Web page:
Let’s say I have a dataset with several observations taken during some sort of test from different people (sorry for the vagueness). For the great majority of people I only have observations from one test but for some (like 5%) I have observations from 2 tests (and for very few people even more than 2). It is expected that the observations vary quite a bit between tests for the same person.

For now, I am using a model where I don’t include a person variable - so I am treating the tests as independent from each other. However, this feels wrong even though it is not expected that person itself is a big contributing factor when it comes to the observed values.

I was thinking that it would make most sense to build a nested hierarchical model (I hope this is the right term), so having a variable for person and within that a variable for test (basically something like the example given here.)

However, I am wondering if a model like this will even converge as I mostly have only one test per person. My concern is that there’d be non-identifiability issues because the model wouldn’t know whether the person or the test is contributing more to what’s observed. Would it be ok to have the model not include a person variable (as it is now) or would that be a great violation of the underlying assumptions? Should I use just one test per person? Or will hierarachical modeling sort it out for me?

I guess I just have to try things out but was wondering if anyone has been in a situation like this and maybe has some tips on how to best approach this kind of data.

Bayesian hierarchical modeling is used when you are working with data sets including multiple subjects in which each data set is data poor. The advantage of Bayesian hierarchical modeling is that it accounts for between subject variance as well as within subject variance, which will get you every drop of information you can out of your limited data sets. Another way to think about it is that your group level prior appropriately constrains the parameter space of your priors and likelihood model by taking advantage of the normative test performance of the group as represented by your hyperprior. So whether or not you use Bayesian hierarchical modeling is a question of whether or not its worth the computational expense, which could be great depending on your model, to extract every drop of information you can out of your limited data sets. An example, though not an exhaustive one, is when you have many subjects, but only a few trials per subject (due to experimental or logistical constraints).

This doesn’t directly answer all of your questions, but hopefully it is still helpful in deciding whether or not to employ a Bayesian hierarchical model

Thank you for the reply! That definitely helps. I am already including test as a random effects parameter but I think I’ll try to include a person parameter as well, just because it’s more comprehensive. Thanks!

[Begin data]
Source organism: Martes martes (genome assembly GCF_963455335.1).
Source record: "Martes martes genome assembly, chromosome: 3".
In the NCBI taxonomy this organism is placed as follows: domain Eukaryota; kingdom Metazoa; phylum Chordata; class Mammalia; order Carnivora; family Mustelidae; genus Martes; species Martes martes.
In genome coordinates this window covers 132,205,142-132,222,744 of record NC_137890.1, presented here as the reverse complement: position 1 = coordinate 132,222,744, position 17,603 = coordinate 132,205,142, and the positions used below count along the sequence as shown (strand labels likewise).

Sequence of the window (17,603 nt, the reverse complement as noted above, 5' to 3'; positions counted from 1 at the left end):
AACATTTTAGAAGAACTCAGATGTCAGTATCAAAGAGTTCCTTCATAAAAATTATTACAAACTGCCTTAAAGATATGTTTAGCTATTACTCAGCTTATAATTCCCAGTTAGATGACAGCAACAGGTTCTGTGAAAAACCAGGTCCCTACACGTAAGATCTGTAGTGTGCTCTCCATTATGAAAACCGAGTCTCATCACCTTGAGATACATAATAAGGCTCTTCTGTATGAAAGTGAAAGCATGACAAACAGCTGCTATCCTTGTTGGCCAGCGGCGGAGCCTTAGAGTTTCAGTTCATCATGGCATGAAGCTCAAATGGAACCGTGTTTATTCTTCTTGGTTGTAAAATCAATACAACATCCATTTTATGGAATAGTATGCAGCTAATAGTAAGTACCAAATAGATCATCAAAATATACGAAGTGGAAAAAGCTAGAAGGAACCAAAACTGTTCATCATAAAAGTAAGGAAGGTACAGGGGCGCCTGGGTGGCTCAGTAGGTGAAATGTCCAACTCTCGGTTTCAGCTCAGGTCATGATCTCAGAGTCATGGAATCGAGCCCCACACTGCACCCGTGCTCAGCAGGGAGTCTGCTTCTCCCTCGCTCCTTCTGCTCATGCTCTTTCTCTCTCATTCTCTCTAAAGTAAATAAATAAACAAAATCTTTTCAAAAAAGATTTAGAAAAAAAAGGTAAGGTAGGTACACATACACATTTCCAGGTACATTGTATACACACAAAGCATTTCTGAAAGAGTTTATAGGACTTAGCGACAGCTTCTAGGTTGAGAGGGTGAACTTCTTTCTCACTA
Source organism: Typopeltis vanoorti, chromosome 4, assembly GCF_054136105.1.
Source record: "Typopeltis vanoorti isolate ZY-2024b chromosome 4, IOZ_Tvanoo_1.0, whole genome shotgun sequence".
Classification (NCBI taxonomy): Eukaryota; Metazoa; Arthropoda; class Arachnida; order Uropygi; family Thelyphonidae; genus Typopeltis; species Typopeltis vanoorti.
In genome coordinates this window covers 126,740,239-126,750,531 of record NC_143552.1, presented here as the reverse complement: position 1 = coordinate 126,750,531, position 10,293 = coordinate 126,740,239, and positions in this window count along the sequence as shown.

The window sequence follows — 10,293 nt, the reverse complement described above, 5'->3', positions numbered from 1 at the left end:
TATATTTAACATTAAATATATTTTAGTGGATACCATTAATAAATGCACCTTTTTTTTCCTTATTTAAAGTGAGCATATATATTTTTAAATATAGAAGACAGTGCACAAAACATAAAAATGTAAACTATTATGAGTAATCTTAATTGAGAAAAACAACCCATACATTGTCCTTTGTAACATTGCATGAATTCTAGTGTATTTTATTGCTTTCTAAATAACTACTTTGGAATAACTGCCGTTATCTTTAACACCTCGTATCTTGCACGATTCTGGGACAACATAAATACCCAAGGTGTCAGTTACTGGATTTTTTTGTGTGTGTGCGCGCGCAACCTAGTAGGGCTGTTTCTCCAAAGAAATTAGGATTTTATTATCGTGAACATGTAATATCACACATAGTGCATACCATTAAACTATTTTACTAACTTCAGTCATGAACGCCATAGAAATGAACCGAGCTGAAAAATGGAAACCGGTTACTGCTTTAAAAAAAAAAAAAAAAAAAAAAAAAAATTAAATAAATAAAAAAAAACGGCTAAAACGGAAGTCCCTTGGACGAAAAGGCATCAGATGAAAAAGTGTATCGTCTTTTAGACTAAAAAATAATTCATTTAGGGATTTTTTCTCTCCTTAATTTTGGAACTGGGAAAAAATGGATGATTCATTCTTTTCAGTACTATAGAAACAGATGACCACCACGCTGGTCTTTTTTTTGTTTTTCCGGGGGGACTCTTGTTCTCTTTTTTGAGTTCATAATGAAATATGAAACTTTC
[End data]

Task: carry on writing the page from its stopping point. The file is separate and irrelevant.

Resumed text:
What is the advantage of adding a person parameter to your likelihood function over looping a prior and likelihood over each person (as you would in a hierarchical model)?

I’m planning on looping over each test and within each loop adding the person parameter (modeled as random effects). I hope this makes sense. I’m not really interested in the person estimates but rather in the test estimates and a lot of predictors I am including are given for each test rather than for each person.

You’re thinking about this in exactly the right way. In your system, there’s some variance V_p across people, and some variance V_t across test-taking replicates (within a person). If you treat the every test-taking event as independent, then you are conflating V_p + V_t (the variance in tests taken by different people) with just V_t (the variance in tests taken by one person), which probably isn’t a great thing to do. On the other hand, with very few people taking multiple tests, it might be difficult or impossible to reliably partition the total variance V_{all} = V_p + V_t into its person- and test-specific components, which could lead to computational difficulties in your model. A couple of points:

You don’t know for sure until you try–I suggest giving the nested model you propose a try, and seeing if it seems to work computationally

What matters for the non-degeneracy of the two variance components is not the fraction of people who take multiple tests, but rather the total number of people who take multiple tests. If the dataset is large, such that the latter is high even as the former is low, you shouldn’t have a problem.

If you do have a problem, there is a reparameterization that works well specifically in cases where there are two mechanistically distinct variance components that are difficult to distinguish in the model. In particular, you can parameterize directly in terms of V_{all} and a parameter \rho, bounded inside the unit interval, that gives the proportion of the V_{all} that is attributable to one component or the other. So for example:

It would also be fine to parameterize in terms of the square root of V_all if you find it easier to think about a prior on a standard deviation rather than a variance.